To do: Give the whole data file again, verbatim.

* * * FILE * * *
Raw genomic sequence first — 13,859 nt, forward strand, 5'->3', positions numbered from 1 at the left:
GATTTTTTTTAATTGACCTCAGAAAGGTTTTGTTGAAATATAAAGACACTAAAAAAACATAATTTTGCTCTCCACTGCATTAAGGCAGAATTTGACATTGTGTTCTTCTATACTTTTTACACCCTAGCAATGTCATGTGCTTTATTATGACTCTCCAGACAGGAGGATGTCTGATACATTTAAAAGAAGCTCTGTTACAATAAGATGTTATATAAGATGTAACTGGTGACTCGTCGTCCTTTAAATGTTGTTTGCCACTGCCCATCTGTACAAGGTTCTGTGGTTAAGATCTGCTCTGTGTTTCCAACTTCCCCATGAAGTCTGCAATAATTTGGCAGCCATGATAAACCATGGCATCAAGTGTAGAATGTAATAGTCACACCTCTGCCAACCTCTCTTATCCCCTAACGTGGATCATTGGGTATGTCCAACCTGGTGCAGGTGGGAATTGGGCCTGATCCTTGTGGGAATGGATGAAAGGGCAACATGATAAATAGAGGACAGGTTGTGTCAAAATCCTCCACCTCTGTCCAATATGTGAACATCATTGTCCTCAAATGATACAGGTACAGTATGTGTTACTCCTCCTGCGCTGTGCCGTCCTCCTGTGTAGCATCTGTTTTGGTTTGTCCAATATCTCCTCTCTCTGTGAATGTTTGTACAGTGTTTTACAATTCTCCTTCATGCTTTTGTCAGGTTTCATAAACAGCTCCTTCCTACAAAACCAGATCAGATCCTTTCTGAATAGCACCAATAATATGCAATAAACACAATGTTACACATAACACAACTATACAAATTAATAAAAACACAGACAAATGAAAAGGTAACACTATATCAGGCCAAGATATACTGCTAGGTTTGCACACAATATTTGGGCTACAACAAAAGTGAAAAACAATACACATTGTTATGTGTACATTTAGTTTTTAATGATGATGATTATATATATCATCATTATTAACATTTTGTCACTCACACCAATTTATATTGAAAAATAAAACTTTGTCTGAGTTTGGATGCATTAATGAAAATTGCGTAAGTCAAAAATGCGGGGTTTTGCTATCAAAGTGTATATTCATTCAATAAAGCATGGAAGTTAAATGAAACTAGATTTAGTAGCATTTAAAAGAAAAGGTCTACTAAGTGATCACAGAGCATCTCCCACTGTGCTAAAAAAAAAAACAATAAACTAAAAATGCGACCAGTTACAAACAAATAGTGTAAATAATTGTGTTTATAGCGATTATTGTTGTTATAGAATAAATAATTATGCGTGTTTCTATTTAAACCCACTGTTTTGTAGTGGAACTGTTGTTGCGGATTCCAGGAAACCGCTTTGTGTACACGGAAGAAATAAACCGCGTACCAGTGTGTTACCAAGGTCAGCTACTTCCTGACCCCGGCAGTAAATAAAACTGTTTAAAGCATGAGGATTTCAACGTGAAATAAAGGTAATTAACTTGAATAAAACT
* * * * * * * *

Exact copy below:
Raw genomic sequence first — 13,859 nt, forward strand, 5'->3', positions numbered from 1 at the left:
GATTTTTTTTAATTGACCTCAGAAAGGTTTTGTTGAAATATAAAGACACTAAAAAAACATAATTTTGCTCTCCACTGCATTAAGGCAGAATTTGACATTGTGTTCTTCTATACTTTTTACACCCTAGCAATGTCATGTGCTTTATTATGACTCTCCAGACAGGAGGATGTCTGATACATTTAAAAGAAGCTCTGTTACAATAAGATGTTATATAAGATGTAACTGGTGACTCGTCGTCCTTTAAATGTTGTTTGCCACTGCCCATCTGTACAAGGTTCTGTGGTTAAGATCTGCTCTGTGTTTCCAACTTCCCCATGAAGTCTGCAATAATTTGGCAGCCATGATAAACCATGGCATCAAGTGTAGAATGTAATAGTCACACCTCTGCCAACCTCTCTTATCCCCTAACGTGGATCATTGGGTATGTCCAACCTGGTGCAGGTGGGAATTGGGCCTGATCCTTGTGGGAATGGATGAAAGGGCAACATGATAAATAGAGGACAGGTTGTGTCAAAATCCTCCACCTCTGTCCAATATGTGAACATCATTGTCCTCAAATGATACAGGTACAGTATGTGTTACTCCTCCTGCGCTGTGCCGTCCTCCTGTGTAGCATCTGTTTTGGTTTGTCCAATATCTCCTCTCTCTGTGAATGTTTGTACAGTGTTTTACAATTCTCCTTCATGCTTTTGTCAGGTTTCATAAACAGCTCCTTCCTACAAAACCAGATCAGATCCTTTCTGAATAGCACCAATAATATGCAATAAACACAATGTTACACATAACACAACTATACAAATTAATAAAAACACAGACAAATGAAAAGGTAACACTATATCAGGCCAAGATATACTGCTAGGTTTGCACACAATATTTGGGCTACAACAAAAGTGAAAAACAATACACATTGTTATGTGTACATTTAGTTTTTAATGATGATGATTATATATATCATCATTATTAACATTTTGTCACTCACACCAATTTATATTGAAAAATAAAACTTTGTCTGAGTTTGGATGCATTAATGAAAATTGCGTAAGTCAAAAATGCGGGGTTTTGCTATCAAAGTGTATATTCATTCAATAAAGCATGGAAGTTAAATGAAACTAGATTTAGTAGCATTTAAAAGAAAAGGTCTACTAAGTGATCACAGAGCATCTCCCACTGTGCTAAAAAAAAAAACAATAAACTAAAAATGCGACCAGTTACAAACAAATAGTGTAAATAATTGTGTTTATAGCGATTATTGTTGTTATAGAATAAATAATTATGCGTGTTTCTATTTAAACCCACTGTTTTGTAGTGGAACTGTTGTTGCGGATTCCAGGAAACCGCTTTGTGTACACGGAAGAAATAAACCGCGTACCAGTGTGTTACCAAGGTCAGCTACTTCCTGACCCCGGCAGTAAATAAAACTGTTTAAAGCATGAGGATTTCAACGTGAAATAAAGGTAATTAACTTGAATAAAACT